By Cory Armstrong-Hoss / Herald Forum
When I look at my messages to doctors between February and May of 2018, I remember that I was slowly losing my mind.
On Feb. 14, 2018, I doubled my dose of a prescribed pain medication, then I did not sleep that night. I’d been taking Effexor, also prescribed as an antidepressant, to manage chronic back pain since my mid-20s, occasionally altering the dose. That winter was tough, my depression enveloping me early in the morning most weekdays and lasting past noon. I’d asked my doctor to increase my dose, trying to claw back some of myself.
From mid-February to May, when I chose to leave the clinic, my records show an arsenal of drugs they threw at me as my insomnia persisted and I grew desperate: Trazadone, Zolpidem, Doxepin, Zoloft, Quetiapine, Ambien and Ambien XR, Clonazepam, Buspirone, Zyprexa and Xanax.
As my trips to the pharmacy in Mukilteo grew from monthly to weekly, I filled my red basket with over-the-counter medications: Benadryl, melatonin, Nyquil. I saw a sleep specialist and strapped on a headband and sensors for an at-home sleep study. I clung to my talk therapy appointments, and chased anything that offered glimmer of hope: cognitive behavioral therapy, relaxing music with headphones, chilled sleep mask, meditation. I searched for answers in online medical journals, Google rabbit holes and Reddit threads.
And exercise. Even during stressful periods, I had almost always been able to sweat off the rain clouds, exhaust myself, and collapse on my bed, adrift within minutes. During those months I jogged with eyelids half-closed around the loop of our Everett neighborhood dozens and dozens of times. I tried to keep up during pick-up ultimate Frisbee at Kasch Park, a slower and clumsier version of myself.
It did not work. I was north of 210 pounds when 2018 started, and stumbled past spring somewhere shy of 176. I would look in the mirror, stare into those expressionless eyes, and see a man who was dying.
When I broke down, unable to remember things or make decisions, I called the Crisis Line. I called Fairfax to inquire about the check-in requirements. I called my mom. I called my sister.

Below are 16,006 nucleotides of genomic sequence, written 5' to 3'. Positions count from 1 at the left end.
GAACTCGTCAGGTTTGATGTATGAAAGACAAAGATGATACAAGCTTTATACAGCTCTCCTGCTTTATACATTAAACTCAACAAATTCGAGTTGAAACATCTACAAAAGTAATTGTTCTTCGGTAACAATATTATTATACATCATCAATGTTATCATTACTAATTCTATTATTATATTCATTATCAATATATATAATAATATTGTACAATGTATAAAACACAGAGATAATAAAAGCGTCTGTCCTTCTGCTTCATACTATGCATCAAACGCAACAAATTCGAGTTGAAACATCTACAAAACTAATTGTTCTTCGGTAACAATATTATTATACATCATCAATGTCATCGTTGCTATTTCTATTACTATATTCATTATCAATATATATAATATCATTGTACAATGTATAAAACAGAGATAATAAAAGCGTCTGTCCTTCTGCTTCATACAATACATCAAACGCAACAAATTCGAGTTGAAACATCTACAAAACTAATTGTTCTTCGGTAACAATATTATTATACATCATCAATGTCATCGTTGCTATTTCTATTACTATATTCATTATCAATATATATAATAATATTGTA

But mostly, I leaned on my wife. She is a tenacious, no-BS problem solver, a nurse practitioner who was watching her husband of 12 years slowly disappear before her eyes. I retreated constantly to the bedroom, because there I didn’t have to act like things were OK, didn’t need to burden anyone with the wrong reaction or — more commonly — no reaction.
And I left my clinic. Their policy restricted doctors from prescribing ongoing benzodiazepines. Benzos are a class of tightly controlled sedatives that can easily create dependence.
I get it, now. I do. But then I was wasting away, panicking, feeling like everything would be gone soon. I would be gone. My brother found me a doctor who rescued people like me. My Wwife drove me to Bellevue on a rainy Thursday in April, and the doctor prescribed me a benzo called Clonazepam. And for the first time in 72 hours I slept. And, over the course of that summer, I slowly came back to life.
The life ring he’d thrown me stopped me from going under, brought me back to regular nights of sleep by August. Then, within a couple of months, the intense depression and crippling anxiety had abated. But when I wasn’t looking, night after night, that life ring strengthened its grip, constricting ever tighter, so when I wanted to take it off in the winter 2019, I couldn’t.
I spent the next five months hovering over a pill splitter every night at 9:30 pm. I was trying to steady my hands, cutting my already tiny benzo tablets slightly smaller every two weeks without crushing them, tapering over months, because any reduction too large would cause a night of withdrawal and its attendant tormentors: akathisia, sweating, a racing heart and jittery eyes, unable to focus even on a screen or a book. Weaning off benzos was one of the most difficult things I’ve ever done.
Once in a while, someone asks me if I ever considered harming myself. It did occur to me, but never in any detailed way; never the clear-eyed thoughts of plans, supplies, a date and a note, the kind of thoughts that make crisis counselors nervous. Mostly, I wanted to sleep. Mostly, I wanted to see colors again, to feel something besides endless despair. Mostly, I wanted my wife to get her life and her husband back, and my kids to have a father who once again found joy in them.
Please listen when I tell you that Winston Churchill was right: When you’re going through hell, keep going. If your doctor, medication or therapist isn’t working, get a new one. If the advice you’re getting isn’t working, listen to someone else. Someone, somewhere will help you solve your problem. Someone will help pull you back from the abyss.
And please, never forget: You are a blessing with gifts to give to this world. We need you to keep going.
Cory Armstrong-Hoss is nonprofit guy, father of three, and community volunteer. If you’re going through hell, he wants you to reach out to the Volunteers of America’s Care Crisis and National Suicide Lifeline 800-584-3578 or Crisis Chat at www.imhurting.org.